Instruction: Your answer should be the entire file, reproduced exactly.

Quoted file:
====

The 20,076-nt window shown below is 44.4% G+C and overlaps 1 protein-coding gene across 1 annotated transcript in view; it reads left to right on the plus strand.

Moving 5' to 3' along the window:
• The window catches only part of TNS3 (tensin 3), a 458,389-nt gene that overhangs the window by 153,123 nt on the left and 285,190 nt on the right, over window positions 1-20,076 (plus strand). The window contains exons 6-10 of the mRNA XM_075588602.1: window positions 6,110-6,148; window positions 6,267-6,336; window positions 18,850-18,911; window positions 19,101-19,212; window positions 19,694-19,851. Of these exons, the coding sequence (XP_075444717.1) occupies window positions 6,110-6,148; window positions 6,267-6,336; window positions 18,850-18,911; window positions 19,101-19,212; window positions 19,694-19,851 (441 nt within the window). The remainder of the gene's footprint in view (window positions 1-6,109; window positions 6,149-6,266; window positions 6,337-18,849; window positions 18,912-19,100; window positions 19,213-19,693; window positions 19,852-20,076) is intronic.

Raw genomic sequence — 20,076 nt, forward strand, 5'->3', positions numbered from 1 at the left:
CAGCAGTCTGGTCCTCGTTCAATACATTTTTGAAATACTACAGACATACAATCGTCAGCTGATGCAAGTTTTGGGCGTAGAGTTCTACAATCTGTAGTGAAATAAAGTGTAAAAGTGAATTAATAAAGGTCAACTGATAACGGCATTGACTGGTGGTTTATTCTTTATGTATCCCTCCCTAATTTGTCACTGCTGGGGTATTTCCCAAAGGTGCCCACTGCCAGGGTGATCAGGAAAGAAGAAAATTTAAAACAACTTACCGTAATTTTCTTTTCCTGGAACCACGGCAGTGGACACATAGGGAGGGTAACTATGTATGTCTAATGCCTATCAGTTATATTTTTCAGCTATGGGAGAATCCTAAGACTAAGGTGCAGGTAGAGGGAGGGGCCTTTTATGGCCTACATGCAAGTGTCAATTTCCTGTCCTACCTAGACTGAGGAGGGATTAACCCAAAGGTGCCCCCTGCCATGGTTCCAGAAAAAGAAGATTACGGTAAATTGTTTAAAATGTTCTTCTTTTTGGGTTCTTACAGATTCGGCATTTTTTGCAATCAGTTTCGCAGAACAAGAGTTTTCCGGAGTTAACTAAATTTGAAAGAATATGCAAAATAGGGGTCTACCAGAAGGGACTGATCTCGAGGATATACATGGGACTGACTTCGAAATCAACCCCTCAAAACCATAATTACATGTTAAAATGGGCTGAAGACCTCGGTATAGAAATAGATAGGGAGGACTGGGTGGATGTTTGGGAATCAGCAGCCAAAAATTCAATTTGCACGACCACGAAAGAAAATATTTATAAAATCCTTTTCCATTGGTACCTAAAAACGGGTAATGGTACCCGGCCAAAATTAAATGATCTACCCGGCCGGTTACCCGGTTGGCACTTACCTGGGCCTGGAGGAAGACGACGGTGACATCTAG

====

The 20,076-nt window shown below is 44.4% G+C and overlaps 1 protein-coding gene across 1 annotated transcript in view; it reads left to right on the plus strand.

Moving 5' to 3' along the window:
• The window catches only part of TNS3 (tensin 3), a 458,389-nt gene that overhangs the window by 153,123 nt on the left and 285,190 nt on the right, over window positions 1-20,076 (plus strand). The window contains exons 6-10 of the mRNA XM_075588602.1: window positions 6,110-6,148; window positions 6,267-6,336; window positions 18,850-18,911; window positions 19,101-19,212; window positions 19,694-19,851. Of these exons, the coding sequence (XP_075444717.1) occupies window positions 6,110-6,148; window positions 6,267-6,336; window positions 18,850-18,911; window positions 19,101-19,212; window positions 19,694-19,851 (441 nt within the window). The remainder of the gene's footprint in view (window positions 1-6,109; window positions 6,149-6,266; window positions 6,337-18,849; window positions 18,912-19,100; window positions 19,213-19,693; window positions 19,852-20,076) is intronic.

Raw genomic sequence — 20,076 nt, forward strand, 5'->3', positions numbered from 1 at the left:
CAGCAGTCTGGTCCTCGTTCAATACATTTTTGAAATACTACAGACATACAATCGTCAGCTGATGCAAGTTTTGGGCGTAGAGTTCTACAATCTGTAGTGAAATAAAGTGTAAAAGTGAATTAATAAAGGTCAACTGATAACGGCATTGACTGGTGGTTTATTCTTTATGTATCCCTCCCTAATTTGTCACTGCTGGGGTATTTCCCAAAGGTGCCCACTGCCAGGGTGATCAGGAAAGAAGAAAATTTAAAACAACTTACCGTAATTTTCTTTTCCTGGAACCACGGCAGTGGACACATAGGGAGGGTAACTATGTATGTCTAATGCCTATCAGTTATATTTTTCAGCTATGGGAGAATCCTAAGACTAAGGTGCAGGTAGAGGGAGGGGCCTTTTATGGCCTACATGCAAGTGTCAATTTCCTGTCCTACCTAGACTGAGGAGGGATTAACCCAAAGGTGCCCCCTGCCATGGTTCCAGAAAAAGAAGATTACGGTAAATTGTTTAAAATGTTCTTCTTTTTGGGTTCTTACAGATTCGGCATTTTTTGCAATCAGTTTCGCAGAACAAGAGTTTTCCGGAGTTAACTAAATTTGAAAGAATATGCAAAATAGGGGTCTACCAGAAGGGACTGATCTCGAGGATATACATGGGACTGACTTCGAAATCAACCCCTCAAAACCATAATTACATGTTAAAATGGGCTGAAGACCTCGGTATAGAAATAGATAGGGAGGACTGGGTGGATGTTTGGGAATCAGCAGCCAAAAATTCAATTTGCACGACCACGAAAGAAAATATTTATAAAATCCTTTTCCATTGGTACCTAAAAACGGGTAATGGTACCCGGCCAAAATTAAATGATCTACCCGGCCGGTTACCCGGTTGGCACTTACCTGGGCCTGGAGGAAGACGACGGTGACATCTAG